By Connie Kim
The mortgage industry has been on a roller coaster ride this year due to a resilient economy. In the span of a month, mortgage rates shot up near 7% after dropping to the low 6%-levels.
“The economy continues to show strength, and interest rates are repricing to account for the stronger than expected growth, tight labor market and the threat of sticky inflation,” said Sam Khater, Freddie Mac’s chief economist.
The latest economic data, including the job market, consumer spending — which remained robust — and inflation numbers, which displayed unexpected staying power, led investors to bet that the Federal Reserve will continue to raise its federal funds rate through the summer.
Even before these data were released, minutes from the Jan. 31-Feb. 1 Fed officials’ meeting showed that they needed to do more to wrestle rapid inflation back to 2%.
“With inflation still well above the committee’s longer-run goal, participants generally noted that upside risks to the inflation outlook remained a key factor shaping the policy outlook, and that maintaining a restrictive policy stance until inflation is clearly on a path toward 2% is appropriate from a risk management perspective,” the minutes, released on Wednesday, said.
The 10-year Treasury yields, which act as a benchmark for mortgage rates, rose to 3.93% on Wednesday, up from the previous week’s 3.81%.
Following the climb in the 10-year Treasury yield, the Freddie Mac fixed rate for a 30-year loan also continued to rise.
The 30-year fixed-rate mortgage rose again to 6.5% as of February 23, up 18 basis points from the previous week’s 6.32%, Freddie Mac’s latest survey showed. Rates were at 3.89% a year ago this time.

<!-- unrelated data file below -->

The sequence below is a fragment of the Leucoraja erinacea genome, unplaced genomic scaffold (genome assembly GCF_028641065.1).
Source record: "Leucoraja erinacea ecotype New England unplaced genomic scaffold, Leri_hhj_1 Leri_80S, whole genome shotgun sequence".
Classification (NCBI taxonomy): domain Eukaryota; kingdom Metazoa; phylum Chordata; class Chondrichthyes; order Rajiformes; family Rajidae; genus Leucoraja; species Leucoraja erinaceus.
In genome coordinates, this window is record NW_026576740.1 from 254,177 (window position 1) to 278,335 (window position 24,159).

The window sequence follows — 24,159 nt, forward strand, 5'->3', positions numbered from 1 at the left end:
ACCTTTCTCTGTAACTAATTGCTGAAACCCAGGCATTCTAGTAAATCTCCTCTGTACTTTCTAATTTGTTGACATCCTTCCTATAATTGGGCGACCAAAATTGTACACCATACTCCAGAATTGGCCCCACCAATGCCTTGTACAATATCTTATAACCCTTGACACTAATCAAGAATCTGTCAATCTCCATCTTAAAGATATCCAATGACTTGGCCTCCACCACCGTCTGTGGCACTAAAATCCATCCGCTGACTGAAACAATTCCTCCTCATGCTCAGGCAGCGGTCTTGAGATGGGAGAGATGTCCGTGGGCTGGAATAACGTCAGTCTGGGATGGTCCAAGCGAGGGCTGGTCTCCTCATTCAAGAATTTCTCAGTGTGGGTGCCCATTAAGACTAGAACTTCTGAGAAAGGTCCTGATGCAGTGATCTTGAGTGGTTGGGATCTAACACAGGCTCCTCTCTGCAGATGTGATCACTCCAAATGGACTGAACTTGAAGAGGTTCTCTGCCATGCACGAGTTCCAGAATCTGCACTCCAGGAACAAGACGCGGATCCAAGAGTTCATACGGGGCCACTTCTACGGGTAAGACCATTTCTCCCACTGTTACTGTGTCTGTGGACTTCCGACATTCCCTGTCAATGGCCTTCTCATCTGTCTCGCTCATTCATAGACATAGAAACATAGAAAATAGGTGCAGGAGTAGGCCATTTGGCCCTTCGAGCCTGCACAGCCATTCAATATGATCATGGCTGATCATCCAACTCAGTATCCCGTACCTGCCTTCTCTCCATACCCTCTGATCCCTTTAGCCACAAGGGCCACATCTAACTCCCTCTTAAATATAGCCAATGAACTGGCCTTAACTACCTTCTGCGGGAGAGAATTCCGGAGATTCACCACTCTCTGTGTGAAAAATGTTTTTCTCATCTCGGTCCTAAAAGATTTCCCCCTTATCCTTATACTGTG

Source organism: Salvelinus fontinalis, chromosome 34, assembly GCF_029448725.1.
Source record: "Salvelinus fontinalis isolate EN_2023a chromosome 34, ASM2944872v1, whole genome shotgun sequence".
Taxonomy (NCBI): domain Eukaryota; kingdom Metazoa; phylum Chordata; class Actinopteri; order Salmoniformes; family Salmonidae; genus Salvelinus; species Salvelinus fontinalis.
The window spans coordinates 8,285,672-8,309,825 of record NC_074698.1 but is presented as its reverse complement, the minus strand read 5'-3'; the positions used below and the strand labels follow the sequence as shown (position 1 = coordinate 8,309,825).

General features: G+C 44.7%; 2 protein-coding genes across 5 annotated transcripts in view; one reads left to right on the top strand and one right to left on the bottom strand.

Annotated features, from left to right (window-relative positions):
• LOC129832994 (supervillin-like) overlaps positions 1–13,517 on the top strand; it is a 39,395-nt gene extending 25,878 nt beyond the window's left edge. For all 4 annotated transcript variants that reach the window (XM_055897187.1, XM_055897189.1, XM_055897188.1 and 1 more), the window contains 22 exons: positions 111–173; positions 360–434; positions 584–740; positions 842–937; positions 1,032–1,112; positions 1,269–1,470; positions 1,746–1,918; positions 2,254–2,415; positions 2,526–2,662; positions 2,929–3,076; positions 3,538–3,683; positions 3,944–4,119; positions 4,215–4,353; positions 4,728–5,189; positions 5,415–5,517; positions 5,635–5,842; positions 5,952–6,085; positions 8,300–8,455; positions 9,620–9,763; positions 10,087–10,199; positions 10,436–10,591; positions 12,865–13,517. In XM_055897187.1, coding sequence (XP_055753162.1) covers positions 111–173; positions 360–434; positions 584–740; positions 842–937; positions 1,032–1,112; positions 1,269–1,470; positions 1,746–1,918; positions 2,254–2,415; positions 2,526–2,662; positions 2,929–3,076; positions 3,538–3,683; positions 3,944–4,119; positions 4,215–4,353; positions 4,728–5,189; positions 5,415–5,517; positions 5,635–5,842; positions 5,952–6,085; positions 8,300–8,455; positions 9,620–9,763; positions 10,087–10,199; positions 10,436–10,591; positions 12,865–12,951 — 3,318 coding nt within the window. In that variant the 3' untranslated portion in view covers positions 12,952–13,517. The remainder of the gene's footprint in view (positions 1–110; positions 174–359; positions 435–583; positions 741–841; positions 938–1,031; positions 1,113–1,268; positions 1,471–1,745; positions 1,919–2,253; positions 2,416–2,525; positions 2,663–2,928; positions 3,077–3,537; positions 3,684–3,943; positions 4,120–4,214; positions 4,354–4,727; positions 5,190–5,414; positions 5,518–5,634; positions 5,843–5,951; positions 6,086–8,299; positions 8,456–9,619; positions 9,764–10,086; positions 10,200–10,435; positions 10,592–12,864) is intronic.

Just about three weeks ago, Freddie Mac’s mortgage rates dropped to 6.09% — despite the Fed’s hawkish tone to keep inflation at a target of 2%.
At HousingWire’s Rate Center, the Optimal Blue data showed rates at 6.64% on Wednesday, up compared to 6.48% the previous week. Mortgage News Daily showed rates were at 6.88% as of Wednesday, up one bps from the previous day.
Realtor.com economist Jiayi Xu said that while it’s hard to predict whether the Fed is going to make an aggressive move next month, if companies tighten belts in preparation for a potential economic downturn, it could endanger jobs in the tech industry and service sectors.
“This means that the housing market will continue to be a ‘nobody’s market’ — not friendly to buyers nor to sellers. Mortgage rates are likely to move in the 6% – 7% range over the next few weeks, which continues to pose a significant challenge to affordability,” Xu said.
In turn, potential buyers could opt to stay in the rental market, driving up the already high rental demand, Xu explained.
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